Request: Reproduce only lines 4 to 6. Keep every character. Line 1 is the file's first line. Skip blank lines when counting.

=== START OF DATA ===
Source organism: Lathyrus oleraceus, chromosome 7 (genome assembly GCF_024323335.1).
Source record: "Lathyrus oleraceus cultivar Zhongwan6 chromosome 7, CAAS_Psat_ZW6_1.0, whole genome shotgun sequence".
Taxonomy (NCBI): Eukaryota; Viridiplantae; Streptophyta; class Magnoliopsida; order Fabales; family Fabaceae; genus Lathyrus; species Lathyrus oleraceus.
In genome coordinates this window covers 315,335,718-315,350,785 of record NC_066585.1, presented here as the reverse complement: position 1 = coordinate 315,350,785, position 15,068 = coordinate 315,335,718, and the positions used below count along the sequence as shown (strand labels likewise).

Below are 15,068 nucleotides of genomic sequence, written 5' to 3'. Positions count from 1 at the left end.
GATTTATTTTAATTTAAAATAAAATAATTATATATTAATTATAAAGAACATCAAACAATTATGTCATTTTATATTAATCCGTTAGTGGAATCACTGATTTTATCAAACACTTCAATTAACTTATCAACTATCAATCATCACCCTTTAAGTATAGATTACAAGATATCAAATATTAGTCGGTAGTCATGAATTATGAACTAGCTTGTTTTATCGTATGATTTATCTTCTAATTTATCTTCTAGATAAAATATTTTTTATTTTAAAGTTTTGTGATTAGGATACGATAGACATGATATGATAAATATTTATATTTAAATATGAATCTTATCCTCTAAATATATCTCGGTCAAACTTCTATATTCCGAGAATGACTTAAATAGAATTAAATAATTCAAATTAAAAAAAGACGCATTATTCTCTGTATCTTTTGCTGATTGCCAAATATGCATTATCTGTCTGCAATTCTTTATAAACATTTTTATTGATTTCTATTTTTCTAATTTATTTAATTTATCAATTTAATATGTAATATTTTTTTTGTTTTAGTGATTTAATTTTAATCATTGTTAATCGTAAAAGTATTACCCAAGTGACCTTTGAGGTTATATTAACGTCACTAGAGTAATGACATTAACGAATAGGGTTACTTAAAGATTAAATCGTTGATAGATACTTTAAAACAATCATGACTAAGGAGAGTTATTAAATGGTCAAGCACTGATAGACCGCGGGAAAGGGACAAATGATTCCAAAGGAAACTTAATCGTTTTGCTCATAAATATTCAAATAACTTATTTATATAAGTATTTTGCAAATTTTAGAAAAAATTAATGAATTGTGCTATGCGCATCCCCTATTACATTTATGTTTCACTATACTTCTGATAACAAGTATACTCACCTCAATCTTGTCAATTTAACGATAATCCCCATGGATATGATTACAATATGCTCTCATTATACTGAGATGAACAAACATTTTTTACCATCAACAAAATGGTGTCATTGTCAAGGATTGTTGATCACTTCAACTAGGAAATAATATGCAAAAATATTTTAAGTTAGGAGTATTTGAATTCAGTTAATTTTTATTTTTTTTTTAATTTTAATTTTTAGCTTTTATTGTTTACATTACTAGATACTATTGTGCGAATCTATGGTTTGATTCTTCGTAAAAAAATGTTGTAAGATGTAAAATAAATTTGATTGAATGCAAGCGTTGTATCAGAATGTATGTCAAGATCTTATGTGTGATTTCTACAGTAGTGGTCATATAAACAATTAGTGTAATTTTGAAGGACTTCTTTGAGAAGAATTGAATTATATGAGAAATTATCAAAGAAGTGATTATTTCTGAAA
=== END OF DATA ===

In genome coordinates this window covers 315,335,718-315,350,785 of record NC_066585.1, presented here as the reverse complement: position 1 = coordinate 315,350,785, position 15,068 = coordinate 315,335,718, and the positions used below count along the sequence as shown (strand labels likewise).

Below are 15,068 nucleotides of genomic sequence, written 5' to 3'. Positions count from 1 at the left end.
GATTTATTTTAATTTAAAATAAAATAATTATATATTAATTATAAAGAACATCAAACAATTATGTCATTTTATATTAATCCGTTAGTGGAATCACTGATTTTATCAAACACTTCAATTAACTTATCAACTATCAATCATCACCCTTTAAGTATAGATTACAAGATATCAAATATTAGTCGGTAGTCATGAATTATGAACTAGCTTGTTTTATCGTATGATTTATCTTCTAATTTATCTTCTAGATAAAATATTTTTTATTTTAAAGTTTTGTGATTAGGATACGATAGACATGATATGATAAATATTTATATTTAAATATGAATCTTATCCTCTAAATATATCTCGGTCAAACTTCTATATTCCGAGAATGACTTAAATAGAATTAAATAATTCAAATTAAAAAAAGACGCATTATTCTCTGTATCTTTTGCTGATTGCCAAATATGCATTATCTGTCTGCAATTCTTTATAAACATTTTTATTGATTTCTATTTTTCTAATTTATTTAATTTATCAATTTAATATGTAATATTTTTTTTGTTTTAGTGATTTAATTTTAATCATTGTTAATCGTAAAAGTATTACCCAAGTGACCTTTGAGGTTATATTAACGTCACTAGAGTAATGACATTAACGAATAGGGTTACTTAAAGATTAAATCGTTGATAGATACTTTAAAACAATCATGACTAAGGAGAGTTATTAAATGGTCAAGCACTGATAGACCGCGGGAAAGGGACAAATGATTCCAAAGGAAACTTAATCGTTTTGCTCATAAATATTCAAATAACTTATTTATATAAGTATTTTGCAAATTTTAGAAAAAATTAATGAATTGTGCTATGCGCATCCCCTATTACATTTATGTTTCACTATACTTCTGATAACAAGTATACTCACCTCAATCTTGTCAATTTAACGATAATCCCCATGGATATGATTACAATATGCTCTCATTATACTGAGATGAACAAACATTTTTTACCATCAACAAAATGGTGTCATTGTCAAGGATTGTTGATCACTTCAACTAGGAAATAATATGCAAAAATATTTTAAGTTAGGAGTATTTGAATTCAGTTAATTTTTATTTTTTTTTTAATTTTAATTTTTAGCTTTTATTGTTTACATTACTAGATACTATTGTGCGAATCTATGGTTTGATTCTTCGTAAAAAAATGTTGTAAGATGTAAAATAAATTTGATTGAATGCAAGCGTTGTATCAGAATGTATGTCAAGATCTTATGTGTGATTTCTACAGTAGTGGTCATATAAACAATTAGTGTAATTTTGAAGGACTTCTTTGAGAAGAATTGAATTATATGAGAAATTATCAAAGAAGTGATTATTTCTGAAA